Civil defense in 1982: don't dig a shelter, just calmly leave the area
For more than a decade, it has been easy to think of civil defense in the past tense. The original US strategy for nuclear-war survival - dig shelters to house the population - was largely discarded in the 1960s and '70s as impractical. The reason: an estimated $70 billion to $120 billion price tag.
Now, with hopes for a nuclear arms reduction treaty languishing, the US is embarking on a sweeping new program of strategic rearmament. And civil-defense planning is back - or rather, back in the limelight. Government policymakers had never abandoned it.
The federal government will spend $128 million for civil defense this year. That doesn't mean a revival of the fallout-shelter mania of the 1950s, however. In 1976 and 1977, the watchword in civil defense shifted from dig-a-hole to head-for-the-hills. Or, in the federal jargon, to ''crisis relocation.'' The new goal of civil defense: to evacuate high-risk cities and strategic areas to the countryside.
The Federal Emergency Management Agency (FEMA) is charged with planning and coordinating ways to counter various possible disasters - especially nuclear attack. Since 1979, FEMA has worked quietly on evacuation plans with government officials in high-risk areas, and in the ''host'' areas where evacuees would be sent. These local emergency chiefs - in some cases merely county sheriffs - form the ''front line'' that would manage any evacuation.
Earlier this year FEMA announced its still-unfinished emergency plans for the Northwest. FEMA ranks the entire Puget Sound area, with its many defense-related industries, as the highest-risk area in the region, and among the nation's top ''hot spots.'' It could thus serve as a model for the way evacuation would proceed.
FEMA rates sites such as the Trident submarine base at Bangor, across Puget Sound from Seattle, and the McChord Air Force Base near Tacoma as the most likely targets of enemy attack. Next come key military facilities and defense industries: Tacoma's Fort Lewis, the Bremerton Naval Shipyards on Puget Sound, and Seattle's vast Boeing aircraft works. Following them on the FEMA list are urban areas with populations of 50,000 or more.
About 2.3 million people live in the Puget Sound area. Under the present plan , the idea would be to evacuate those people to nearly every other part of Washington. It is intended that about one-tenth would go to the state's southwest corner, where sea winds give some of the best likely protection against fallout in the nation. But the plan foresees most going to the eastern side of the Cascade Range where prevailing west winds dropped a heavy foretaste of fallout, in the form of volcanic ash, during Mt. St. Helens's eruptions.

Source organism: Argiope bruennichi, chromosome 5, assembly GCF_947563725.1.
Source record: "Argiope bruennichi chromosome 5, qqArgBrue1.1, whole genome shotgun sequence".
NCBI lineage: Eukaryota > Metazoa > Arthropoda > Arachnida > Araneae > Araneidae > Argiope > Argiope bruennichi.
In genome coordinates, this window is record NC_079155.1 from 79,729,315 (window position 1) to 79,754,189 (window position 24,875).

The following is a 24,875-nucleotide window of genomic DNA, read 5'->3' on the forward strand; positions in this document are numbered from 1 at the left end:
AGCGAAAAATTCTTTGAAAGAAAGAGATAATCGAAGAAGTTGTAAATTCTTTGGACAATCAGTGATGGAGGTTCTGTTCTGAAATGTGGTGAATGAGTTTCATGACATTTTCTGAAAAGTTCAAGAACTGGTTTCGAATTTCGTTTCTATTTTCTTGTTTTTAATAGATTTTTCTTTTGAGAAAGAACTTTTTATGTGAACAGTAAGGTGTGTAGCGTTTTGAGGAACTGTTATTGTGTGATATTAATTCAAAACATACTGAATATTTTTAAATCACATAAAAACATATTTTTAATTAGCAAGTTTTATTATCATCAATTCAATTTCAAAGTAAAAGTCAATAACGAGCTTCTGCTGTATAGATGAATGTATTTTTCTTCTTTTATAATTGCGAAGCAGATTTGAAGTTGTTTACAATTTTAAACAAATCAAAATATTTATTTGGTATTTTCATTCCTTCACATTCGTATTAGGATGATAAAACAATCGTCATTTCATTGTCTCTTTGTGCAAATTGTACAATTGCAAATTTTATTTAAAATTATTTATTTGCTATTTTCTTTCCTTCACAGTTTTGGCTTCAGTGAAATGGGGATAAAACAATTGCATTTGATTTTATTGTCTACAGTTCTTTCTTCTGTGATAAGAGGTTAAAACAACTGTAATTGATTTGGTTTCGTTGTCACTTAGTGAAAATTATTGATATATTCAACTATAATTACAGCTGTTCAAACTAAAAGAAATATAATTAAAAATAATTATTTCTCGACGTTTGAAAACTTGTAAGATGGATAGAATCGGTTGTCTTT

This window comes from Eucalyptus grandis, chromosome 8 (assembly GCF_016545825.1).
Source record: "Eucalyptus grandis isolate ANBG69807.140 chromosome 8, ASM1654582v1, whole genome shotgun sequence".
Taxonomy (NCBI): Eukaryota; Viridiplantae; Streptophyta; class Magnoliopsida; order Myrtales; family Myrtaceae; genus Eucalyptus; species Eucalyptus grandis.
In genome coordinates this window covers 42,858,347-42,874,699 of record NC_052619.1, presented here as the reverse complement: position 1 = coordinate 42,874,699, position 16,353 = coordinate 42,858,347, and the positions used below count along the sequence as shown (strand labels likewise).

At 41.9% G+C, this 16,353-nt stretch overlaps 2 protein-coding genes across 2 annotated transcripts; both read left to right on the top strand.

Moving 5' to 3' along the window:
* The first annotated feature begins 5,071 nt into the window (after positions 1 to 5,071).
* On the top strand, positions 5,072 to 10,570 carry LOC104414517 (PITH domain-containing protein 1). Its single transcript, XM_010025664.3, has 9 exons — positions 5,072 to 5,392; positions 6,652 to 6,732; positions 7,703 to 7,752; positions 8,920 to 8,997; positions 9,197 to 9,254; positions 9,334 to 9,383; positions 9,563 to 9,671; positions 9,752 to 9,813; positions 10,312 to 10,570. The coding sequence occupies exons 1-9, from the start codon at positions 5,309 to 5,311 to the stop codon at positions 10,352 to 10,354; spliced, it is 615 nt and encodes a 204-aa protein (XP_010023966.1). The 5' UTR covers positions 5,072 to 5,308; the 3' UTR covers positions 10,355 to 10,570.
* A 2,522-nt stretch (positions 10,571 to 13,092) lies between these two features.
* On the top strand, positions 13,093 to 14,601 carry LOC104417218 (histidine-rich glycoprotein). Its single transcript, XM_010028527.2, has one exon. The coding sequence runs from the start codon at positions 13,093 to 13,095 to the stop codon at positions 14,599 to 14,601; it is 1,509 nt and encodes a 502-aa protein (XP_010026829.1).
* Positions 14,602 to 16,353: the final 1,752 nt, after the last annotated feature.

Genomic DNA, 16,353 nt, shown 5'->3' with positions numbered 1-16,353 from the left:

FEMA's risk categories do not include several possible targets in eastern Washington areas that are scheduled to receive evacuees: the airstrip at Moses Lake; Grand Coulee Dam, the destruction of which could cripple many cities; and the nuclear-weapons manufacture center and nuclear plants (under construction) at Hanford. Irving Silver of the Northwest FEMA center confirms that Hanford and Grand Coulee are still being ''considered'' as potential targets.
Even if small host towns could provide shelter for thousands of refugees, provision of necessities remains a big ''if.'' Washington emergency services coordinator Joel Aggergaard says food wholesalers stand ready to reroute trucks to evacuation sites. But he admits water and sewerage preparations are ''not adequate.''
For sewerage, evacuees could expect ''a lot of improvisation, like GI pit systems.'' Emergency food in most existing shelters has either gone stale or been discarded.
City residents could not be evacuated on short notice. The target time of FEMA evacuation plans is 72 hours. Officials in Spokane, whose plan was developed earlier, believe that city could evacuate in 54 hours. Seattle, whose bridges are commuter bottlenecks, is a trickier challenge. The most optimistic estimate so far is 79 hours.
A nuclear attack warning would allow only 20 to 30 minutes notice. But officials expect a much longer warning: days or weeks of mounting international tensions and saber-rattling. The expected cue: a corresponding Soviet evacuation.